A Placebo is more than just a Sugar Pill

Andi Leff (’18) majored in Biological Chemistry at Grinnell College and will be attending medical school at the Uniformed Services University of the Health Sciences in the fall of 2018. Her favorite color is orange, she believes wholeheartedly that WAWA is the greatest gas station ever, and she advocates daily the east coast is the best coast. Her inspiration for this article arose from her shadowing experience with a family physician this past summer. This experience allowed her to recognize that medicine is about much more than the symptoms, it’s about the patient.

What if I told you your doctor should be tricking you?

In the medical field, there is a phenomenon called the placebo effect; the idea a treatment can relieve symptoms just by the belief that it will. In order for pharmaceuticals to be considered legitimate, their research must prove they are more effective than placebos. Placebos are mostly studied in response to pain treatments and unfortunately even when they do “work”, they do not result in permanent cures [1].

But, what if there was such a thing as a placebo effect for any treatment? If you look closely at the origins of medicine, you will see the placebo effect is much more prevalent in all aspects of medicine than just pain management. A person’s belief about their medical treatment has a bigger influence on the success of it than you’d think. Mainstream medicine makes it difficult to study this phenomenon because feedback of medical treatments is not the standard, or even recorded, in most cases. There are also several influences that factor into the success of a treatment, making it very difficult to determine how influential a patient’s trust in their treatment is on its success.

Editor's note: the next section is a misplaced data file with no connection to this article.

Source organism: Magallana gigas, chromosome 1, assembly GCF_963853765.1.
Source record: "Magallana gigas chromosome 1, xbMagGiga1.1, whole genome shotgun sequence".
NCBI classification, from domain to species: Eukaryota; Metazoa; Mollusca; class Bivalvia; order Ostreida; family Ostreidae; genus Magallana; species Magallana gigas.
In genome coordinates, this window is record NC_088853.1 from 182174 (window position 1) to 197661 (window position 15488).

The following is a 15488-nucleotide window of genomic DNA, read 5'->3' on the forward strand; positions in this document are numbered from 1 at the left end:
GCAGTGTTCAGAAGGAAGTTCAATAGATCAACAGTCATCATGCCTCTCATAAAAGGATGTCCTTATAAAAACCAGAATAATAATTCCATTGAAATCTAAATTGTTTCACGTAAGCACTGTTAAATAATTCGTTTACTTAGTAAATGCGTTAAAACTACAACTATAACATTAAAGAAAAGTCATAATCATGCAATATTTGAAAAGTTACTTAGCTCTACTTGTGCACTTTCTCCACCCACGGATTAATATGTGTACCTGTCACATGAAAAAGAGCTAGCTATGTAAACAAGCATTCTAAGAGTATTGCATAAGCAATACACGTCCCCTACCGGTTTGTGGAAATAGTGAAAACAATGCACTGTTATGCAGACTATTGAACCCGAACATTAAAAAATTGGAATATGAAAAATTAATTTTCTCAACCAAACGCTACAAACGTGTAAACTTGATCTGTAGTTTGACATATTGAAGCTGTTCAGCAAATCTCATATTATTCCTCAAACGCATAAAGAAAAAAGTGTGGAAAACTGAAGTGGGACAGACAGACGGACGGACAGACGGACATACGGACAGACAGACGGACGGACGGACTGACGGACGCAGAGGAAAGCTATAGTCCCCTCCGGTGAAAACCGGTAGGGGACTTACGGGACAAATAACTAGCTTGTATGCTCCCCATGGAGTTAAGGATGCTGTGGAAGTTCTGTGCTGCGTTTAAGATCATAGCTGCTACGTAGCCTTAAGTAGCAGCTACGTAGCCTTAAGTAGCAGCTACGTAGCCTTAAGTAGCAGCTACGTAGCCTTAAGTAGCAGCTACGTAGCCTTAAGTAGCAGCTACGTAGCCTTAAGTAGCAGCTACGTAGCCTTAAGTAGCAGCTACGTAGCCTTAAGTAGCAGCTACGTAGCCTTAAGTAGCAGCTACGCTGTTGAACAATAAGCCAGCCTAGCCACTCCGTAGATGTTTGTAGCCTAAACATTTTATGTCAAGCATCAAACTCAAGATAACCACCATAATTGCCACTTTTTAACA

The greatest discrepancy that occurs in the biomedical world that can most easily be attributed to treatment success is the cultural variation in the definitions of disease and illness. Originally, most medical practices originated from religious beliefs. Native Americans often turned to ancestors and spirits to guide their medical decisions, and African Americans had a very cultural and community based sense of healing. Due to these various views of medicine, there was tension between the various communities as to the proper medical approach. Mainstream White Society often dominated in terms of prevalence, however, their treatments were not always the most effective for every patient.

Modern medicine has relied heavily on pharmaceuticals and focused more greatly on the biological components relative to alternative forms of medicine [2]. Modern medicine is said to be very disease-centered; it focuses on symptoms and treatments that will best resolve those symptoms. Over time, society has accepted the resolution of symptoms as the main goal of medicine and in the process neglected the necessity of understanding the realistic component to treatments. Medicine in any form is ethnocentric because it is reflective of society’s ideals, and thus is inherently flawed in being able to accommodate a population of patients unlike its culture. The issue arises when the patients utilizing a form of medicine do not partake in the mainstream culture, causing the values of the practice to not align with the beliefs of the patient, resulting in unsuccessful treatments.